OPINION – St. George City Council is considering a bid for a water park by a private contractor. Apparently there is a high demand by the citizens of St. George for a water park and city officials are responding.
Because we expect our elected officials to do what they are told, St. George City Council is doing their job. Or are they? While it is true that when we elect people into office we expect them to do certain things once there, we also put a certain amount of trust in them to do what is in our best interest. Sometimes those two things conflict and officials have to choose one over the other, and should be able to explain why. Just because we want something doesn’t mean it’s the best thing for us.
I am a firm believer in having fun, in having amenities that make life enjoyable, and in having a variety of options to choose from. I have been to water parks and they are fun. I can see why people here want one – and why not? It’s hot here.
But there is this little problem of water scarcity. A problem so dire that the Washington County Water Conservancy District says that if we do not have the Lake Powell Pipeline we will be reduced to draconian water usage that will require us to give up our gardens and lawns. A sentiment shared and supported by City officials.
Well, which is it? Are we running out of water or do we have plenty? I know that water parks recycle the water and may even use reuse water, but they still use and lose a lot of water. If we are running out of water, building a water park seems like a bad decision and a massive gamble with the little water we do have, but if we have plenty of water, why the need for the Lake Powell Pipeline?
Perhaps it is economic development like a water park that justifies the need for the Lake Powell Pipeline to begin with. This is not meant to be an article about the Lake Powell Pipeline, but about conflicting messages from our public officials. Whether we get the pipeline or not, we need to be careful with how we use the water.
Not all of us are elected officials whose job it is to be aware of all the issues affecting or potentially affecting our community. That is why we vote people into those positions and then trust them to make good decisions. So while it is true that they work for us, they are also working on our behalf. Because they often know more than we do, we are entrusting them to use that information to make wise decisions – both popular and unpopular.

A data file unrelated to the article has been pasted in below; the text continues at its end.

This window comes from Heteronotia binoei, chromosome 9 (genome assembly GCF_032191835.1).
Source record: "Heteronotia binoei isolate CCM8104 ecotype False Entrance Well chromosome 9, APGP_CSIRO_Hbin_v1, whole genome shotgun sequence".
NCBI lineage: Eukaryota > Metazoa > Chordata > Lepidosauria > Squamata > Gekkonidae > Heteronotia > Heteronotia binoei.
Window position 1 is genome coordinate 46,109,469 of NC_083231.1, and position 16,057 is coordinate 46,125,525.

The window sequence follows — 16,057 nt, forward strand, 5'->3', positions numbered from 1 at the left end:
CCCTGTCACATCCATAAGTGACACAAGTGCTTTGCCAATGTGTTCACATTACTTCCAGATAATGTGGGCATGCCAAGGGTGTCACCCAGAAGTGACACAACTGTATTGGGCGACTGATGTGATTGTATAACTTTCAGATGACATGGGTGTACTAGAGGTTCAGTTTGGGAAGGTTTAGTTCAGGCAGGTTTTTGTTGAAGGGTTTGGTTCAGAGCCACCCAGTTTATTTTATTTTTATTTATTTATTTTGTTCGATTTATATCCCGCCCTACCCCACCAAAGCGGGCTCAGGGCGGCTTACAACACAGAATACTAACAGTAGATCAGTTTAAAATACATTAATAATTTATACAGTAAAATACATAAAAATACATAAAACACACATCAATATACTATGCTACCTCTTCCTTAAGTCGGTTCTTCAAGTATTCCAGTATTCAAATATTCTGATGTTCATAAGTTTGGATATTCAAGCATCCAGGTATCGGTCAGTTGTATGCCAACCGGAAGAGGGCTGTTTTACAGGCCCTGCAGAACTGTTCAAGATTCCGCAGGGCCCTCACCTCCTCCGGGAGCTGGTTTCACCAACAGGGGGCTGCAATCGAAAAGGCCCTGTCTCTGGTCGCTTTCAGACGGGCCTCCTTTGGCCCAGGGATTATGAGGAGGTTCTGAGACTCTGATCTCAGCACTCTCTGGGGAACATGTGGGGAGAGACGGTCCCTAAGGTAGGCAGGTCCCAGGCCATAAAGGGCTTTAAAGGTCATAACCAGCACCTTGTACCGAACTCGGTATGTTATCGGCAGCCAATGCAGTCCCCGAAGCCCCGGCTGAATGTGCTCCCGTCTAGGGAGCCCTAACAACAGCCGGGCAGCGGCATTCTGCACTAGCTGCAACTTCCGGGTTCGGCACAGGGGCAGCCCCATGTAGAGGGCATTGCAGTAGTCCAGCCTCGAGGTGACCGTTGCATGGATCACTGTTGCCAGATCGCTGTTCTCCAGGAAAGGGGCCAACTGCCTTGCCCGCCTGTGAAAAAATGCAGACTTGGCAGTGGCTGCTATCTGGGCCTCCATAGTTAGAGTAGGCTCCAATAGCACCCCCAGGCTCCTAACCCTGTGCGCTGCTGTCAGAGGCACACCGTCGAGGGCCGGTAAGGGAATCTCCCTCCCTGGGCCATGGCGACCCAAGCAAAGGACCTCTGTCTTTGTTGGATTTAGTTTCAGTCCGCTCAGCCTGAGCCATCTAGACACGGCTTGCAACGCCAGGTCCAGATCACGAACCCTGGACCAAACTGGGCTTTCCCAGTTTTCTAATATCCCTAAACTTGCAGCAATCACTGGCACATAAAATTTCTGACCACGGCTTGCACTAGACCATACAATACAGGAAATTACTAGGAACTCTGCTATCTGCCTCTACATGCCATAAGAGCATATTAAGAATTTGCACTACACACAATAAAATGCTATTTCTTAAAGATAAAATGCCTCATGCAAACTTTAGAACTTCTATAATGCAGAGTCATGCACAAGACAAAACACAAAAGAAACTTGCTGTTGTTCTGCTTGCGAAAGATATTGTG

I understand our elected officials want to make the citizens happy and want to provide a community that is flourishing and enjoyable to live in, and I like that, but I also expect them to consider the impact of decisions that will be felt long after they leave office.
Our elected officials have a fiduciary duty of stewardship to the public’s natural resources. That responsibility means ensuring that the public would benefit more from the outcome of a decision than they would otherwise. While we want fun activities and a thriving economy, we also want to prevent our local government from conveying public resources to private enterprises for short term benefits or at the expense of the citizens.
Will a water park benefit our community more than making sure there is adequate water for the foreseeable future? I am not saying they are mutually exclusive, maybe there is enough for both. Maybe. A water park may be the next best thing to sliced bread, but … because we live in the desert, foresight and care should be used when officials make decisions regarding water and we should be asking for explanations.
Will there be enough water for a water park and to sustain a thriving community into the future? If the answer to that question is dependent on the Lake Powell Pipeline, we need to question our public officials and ask them to explain the conflicting double message. If this drought continues and we face water shortages, or heaven forbid, a water crisis, the same citizens asking for a water park will be questioning why elected officials did not make better decisions.
Submitted by Greta Hyland
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